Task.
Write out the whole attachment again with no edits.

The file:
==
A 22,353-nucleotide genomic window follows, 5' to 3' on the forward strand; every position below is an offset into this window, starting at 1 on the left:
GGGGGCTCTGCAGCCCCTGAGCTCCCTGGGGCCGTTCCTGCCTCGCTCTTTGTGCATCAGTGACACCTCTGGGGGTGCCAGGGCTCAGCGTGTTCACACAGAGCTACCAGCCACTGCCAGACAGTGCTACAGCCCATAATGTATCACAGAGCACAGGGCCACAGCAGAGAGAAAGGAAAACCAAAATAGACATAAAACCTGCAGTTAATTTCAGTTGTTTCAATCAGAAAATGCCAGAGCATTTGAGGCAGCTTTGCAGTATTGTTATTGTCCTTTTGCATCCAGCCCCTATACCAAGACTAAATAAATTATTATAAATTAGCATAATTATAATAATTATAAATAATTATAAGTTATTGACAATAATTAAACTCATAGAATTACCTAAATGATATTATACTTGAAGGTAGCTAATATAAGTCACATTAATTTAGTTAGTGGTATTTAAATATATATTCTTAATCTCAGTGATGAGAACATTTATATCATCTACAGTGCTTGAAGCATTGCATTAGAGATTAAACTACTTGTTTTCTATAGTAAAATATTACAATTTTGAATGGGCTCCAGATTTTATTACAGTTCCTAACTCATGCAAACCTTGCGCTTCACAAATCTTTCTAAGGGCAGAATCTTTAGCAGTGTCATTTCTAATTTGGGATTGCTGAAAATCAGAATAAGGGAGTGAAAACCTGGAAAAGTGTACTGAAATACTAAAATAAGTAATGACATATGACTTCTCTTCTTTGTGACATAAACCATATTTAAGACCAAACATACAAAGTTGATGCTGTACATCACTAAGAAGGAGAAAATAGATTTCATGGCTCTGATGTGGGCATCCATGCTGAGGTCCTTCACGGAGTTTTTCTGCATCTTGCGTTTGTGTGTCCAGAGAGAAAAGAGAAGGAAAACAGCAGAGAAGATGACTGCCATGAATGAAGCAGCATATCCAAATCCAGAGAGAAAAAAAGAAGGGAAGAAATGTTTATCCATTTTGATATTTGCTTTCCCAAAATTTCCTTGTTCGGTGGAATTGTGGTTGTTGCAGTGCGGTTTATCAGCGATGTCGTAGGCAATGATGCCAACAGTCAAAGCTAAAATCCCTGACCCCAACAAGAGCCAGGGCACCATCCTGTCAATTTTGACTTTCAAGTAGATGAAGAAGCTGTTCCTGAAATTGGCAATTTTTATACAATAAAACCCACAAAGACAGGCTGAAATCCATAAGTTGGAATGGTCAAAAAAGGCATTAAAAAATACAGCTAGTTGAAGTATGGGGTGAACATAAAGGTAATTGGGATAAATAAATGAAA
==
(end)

A 22,353-nucleotide genomic window follows, 5' to 3' on the forward strand; every position below is an offset into this window, starting at 1 on the left:
GGGGGCTCTGCAGCCCCTGAGCTCCCTGGGGCCGTTCCTGCCTCGCTCTTTGTGCATCAGTGACACCTCTGGGGGTGCCAGGGCTCAGCGTGTTCACACAGAGCTACCAGCCACTGCCAGACAGTGCTACAGCCCATAATGTATCACAGAGCACAGGGCCACAGCAGAGAGAAAGGAAAACCAAAATAGACATAAAACCTGCAGTTAATTTCAGTTGTTTCAATCAGAAAATGCCAGAGCATTTGAGGCAGCTTTGCAGTATTGTTATTGTCCTTTTGCATCCAGCCCCTATACCAAGACTAAATAAATTATTATAAATTAGCATAATTATAATAATTATAAATAATTATAAGTTATTGACAATAATTAAACTCATAGAATTACCTAAATGATATTATACTTGAAGGTAGCTAATATAAGTCACATTAATTTAGTTAGTGGTATTTAAATATATATTCTTAATCTCAGTGATGAGAACATTTATATCATCTACAGTGCTTGAAGCATTGCATTAGAGATTAAACTACTTGTTTTCTATAGTAAAATATTACAATTTTGAATGGGCTCCAGATTTTATTACAGTTCCTAACTCATGCAAACCTTGCGCTTCACAAATCTTTCTAAGGGCAGAATCTTTAGCAGTGTCATTTCTAATTTGGGATTGCTGAAAATCAGAATAAGGGAGTGAAAACCTGGAAAAGTGTACTGAAATACTAAAATAAGTAATGACATATGACTTCTCTTCTTTGTGACATAAACCATATTTAAGACCAAACATACAAAGTTGATGCTGTACATCACTAAGAAGGAGAAAATAGATTTCATGGCTCTGATGTGGGCATCCATGCTGAGGTCCTTCACGGAGTTTTTCTGCATCTTGCGTTTGTGTGTCCAGAGAGAAAAGAGAAGGAAAACAGCAGAGAAGATGACTGCCATGAATGAAGCAGCATATCCAAATCCAGAGAGAAAAAAAGAAGGGAAGAAATGTTTATCCATTTTGATATTTGCTTTCCCAAAATTTCCTTGTTCGGTGGAATTGTGGTTGTTGCAGTGCGGTTTATCAGCGATGTCGTAGGCAATGATGCCAACAGTCAAAGCTAAAATCCCTGACCCCAACAAGAGCCAGGGCACCATCCTGTCAATTTTGACTTTCAAGTAGATGAAGAAGCTGTTCCTGAAATTGGCAATTTTTATACAATAAAACCCACAAAGACAGGCTGAAATCCATAAGTTGGAATGGTCAAAAAAGGCATTAAAAAATACAGCTAGTTGAAGTATGGGGTGAACATAAAGGTAATTGGGATAAATAAATGAAA